• 150ml water
  • vegetable oil for frying

So what do you do?

Start by peeling and finely slicing the onions. I cut the onions in half and then slice them finely and then separate the pieces and put them in a large mixing bowl. Then crush the cumin seeds in a mortar a little and add them, next crush the garlic with the salt and add it. Then chop up the curry leaves and a handful of coriander and add them along with the other dry spices and mix everything together. Then add the gram flour and the bicarbonate of soda and cover the onions in the flour. Next add a squeeze of lemon juice, about a tablespoon, and add most of the water. Mix everything together. you want a thick batter that covers all the onions so be careful not to add too much water and make it sloppy so add water until you get it right.

Leave to stand while you heat up some oil in a frying pan or wok. The oil should be at least a centimeter deep. When the oil is hot use a tablespoon to spoon dollops of the onion mixture into the frying pan, making sure you leave some space between each bhaji. Fry for a minute or two until golden brown and then turn over. Once cooked on both sides drain off any excess oil and keep warm in the oven while you cook the rest of the bhajis. Serve with a pickle or chutney.








Vegetable samosas


I’m not sure how many vegetable samosas I’ve eaten in my life but it’s a fair few, but I’d never made them myself before. They make a great savoury snack and I’ll certainly be making them again especially as they’re not that easy to come by in Thailand.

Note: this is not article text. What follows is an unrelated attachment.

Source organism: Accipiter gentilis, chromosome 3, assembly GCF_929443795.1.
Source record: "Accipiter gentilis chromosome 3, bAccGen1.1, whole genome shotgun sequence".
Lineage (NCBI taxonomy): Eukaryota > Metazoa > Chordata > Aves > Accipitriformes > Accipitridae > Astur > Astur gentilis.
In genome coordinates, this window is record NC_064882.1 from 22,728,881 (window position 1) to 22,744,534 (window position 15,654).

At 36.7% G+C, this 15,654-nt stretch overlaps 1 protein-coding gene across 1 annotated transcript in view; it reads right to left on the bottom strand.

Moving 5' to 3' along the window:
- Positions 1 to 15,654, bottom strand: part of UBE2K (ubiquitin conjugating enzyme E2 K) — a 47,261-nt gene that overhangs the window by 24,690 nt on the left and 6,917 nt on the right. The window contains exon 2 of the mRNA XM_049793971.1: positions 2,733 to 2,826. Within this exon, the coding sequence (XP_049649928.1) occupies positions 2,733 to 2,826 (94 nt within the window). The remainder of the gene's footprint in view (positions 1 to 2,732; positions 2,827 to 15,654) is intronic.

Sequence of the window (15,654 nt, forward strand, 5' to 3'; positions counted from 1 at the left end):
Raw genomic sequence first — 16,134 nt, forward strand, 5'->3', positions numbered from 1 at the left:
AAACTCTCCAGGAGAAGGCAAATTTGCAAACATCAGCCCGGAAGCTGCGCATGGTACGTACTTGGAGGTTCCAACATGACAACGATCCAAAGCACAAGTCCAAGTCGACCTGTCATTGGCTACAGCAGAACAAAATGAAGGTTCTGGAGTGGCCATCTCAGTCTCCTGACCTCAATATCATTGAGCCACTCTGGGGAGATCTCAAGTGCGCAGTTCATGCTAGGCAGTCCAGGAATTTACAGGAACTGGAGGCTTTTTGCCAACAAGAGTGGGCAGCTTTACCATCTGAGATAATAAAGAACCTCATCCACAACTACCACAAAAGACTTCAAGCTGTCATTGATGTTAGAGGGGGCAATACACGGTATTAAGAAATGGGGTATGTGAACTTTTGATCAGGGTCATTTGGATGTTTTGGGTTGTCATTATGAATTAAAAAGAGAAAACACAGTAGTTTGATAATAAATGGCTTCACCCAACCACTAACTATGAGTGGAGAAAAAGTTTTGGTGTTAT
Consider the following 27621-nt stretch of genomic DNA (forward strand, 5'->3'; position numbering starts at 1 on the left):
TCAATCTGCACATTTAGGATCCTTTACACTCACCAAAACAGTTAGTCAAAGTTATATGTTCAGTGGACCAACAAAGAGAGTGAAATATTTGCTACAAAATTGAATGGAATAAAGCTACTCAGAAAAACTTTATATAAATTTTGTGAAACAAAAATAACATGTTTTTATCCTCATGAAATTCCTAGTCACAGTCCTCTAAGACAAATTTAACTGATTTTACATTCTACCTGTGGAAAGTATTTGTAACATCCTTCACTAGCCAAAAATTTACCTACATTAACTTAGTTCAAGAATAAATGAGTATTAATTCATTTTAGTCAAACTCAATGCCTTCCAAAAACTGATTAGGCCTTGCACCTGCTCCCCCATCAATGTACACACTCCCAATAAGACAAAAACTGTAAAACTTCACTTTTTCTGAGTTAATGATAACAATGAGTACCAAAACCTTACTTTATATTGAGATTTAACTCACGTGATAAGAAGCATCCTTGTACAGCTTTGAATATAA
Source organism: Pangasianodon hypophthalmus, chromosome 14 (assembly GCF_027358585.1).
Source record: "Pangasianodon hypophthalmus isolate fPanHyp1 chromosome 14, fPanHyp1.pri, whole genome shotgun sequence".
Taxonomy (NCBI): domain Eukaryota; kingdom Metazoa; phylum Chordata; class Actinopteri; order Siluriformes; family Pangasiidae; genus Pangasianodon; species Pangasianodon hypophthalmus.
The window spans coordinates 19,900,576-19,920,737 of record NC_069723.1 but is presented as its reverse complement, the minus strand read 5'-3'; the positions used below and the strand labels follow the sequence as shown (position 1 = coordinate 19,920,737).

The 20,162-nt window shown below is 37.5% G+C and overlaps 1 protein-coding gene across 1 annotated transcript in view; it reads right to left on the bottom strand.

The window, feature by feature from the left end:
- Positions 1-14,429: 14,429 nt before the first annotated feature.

So what do you need?

For the pastry

  • 400g plain (all purpose) flour
  • 4 tbsp. vegetable oil
  • a pinch of salt
  • 1 tsp turmeric powder
  • 1 tsp. nigella seeds (optional)
  • 180ml warm water

For the filling

  • 1 large potato (about 400g)
  • 1 carrot
  • 1 cup of peas
  • 1 medium onion
  • 2 cloves garlic
  • 2-3 tbs. vegetable oil
  • 1 tsp. cuminn seeds
  • 1 tsp. ground coriander
  • 1 tsp. turmeric
  • 1 tsp. mustard seeds
  • 1/2 tsp. chilli powder
  • a pinch or two of salt
  • a few fresh curry leaves (optional)
  • 300 – 400ml vegetable oil for frying

So what do you do?

Start by making the pastry. Put the dry ingredients in a bowl or mixer and add the oil and mix together. Then add most of the water and mix together, you want a soft dough so keep adding water until you get this. Then kneed the dough for about 5 minutes and cover with a tea towel.

Next peel and dice the potatoes and the carrot into small cubes and boil in salted water for about 8 minutes and then add the peas cook for another minute or so until the carrot seems cooked but still firm and drain. Meanwhile peel and chop the onion and fry in a large frying pan with the oil, crush the garlic and add it. Once the onion is soft add all the spices and fry them for a minute or so and then add the vegetables and mix everything together and allow to cool.

Separate the dough into 12 balls about the size of golf balls. Mix some flour and water to make a watery paste about a tbsp. of flour and 2-3 tbsp. water. Then start making the samosas. Roll out a ball of dough on a flowered surface until its thin and about 16-18cms across. Then cut the circle in half. Turn the flat side of the pastry towards you and with a  pastry brush moisten the rounded side with the flour paste. Put a pile of the filling in the middle of the pastry (about a heaped tbsp.) and the fold the right bottom of the pastry up to the middle of the rounded edge and then put some of the flour paste on the left hand side of the pastry and fold this up over the top to make a triangular parcel and ensure the edges are sealed. Place on a floured baking tray, covered with a tea towel, and continue making the rest of the samosas.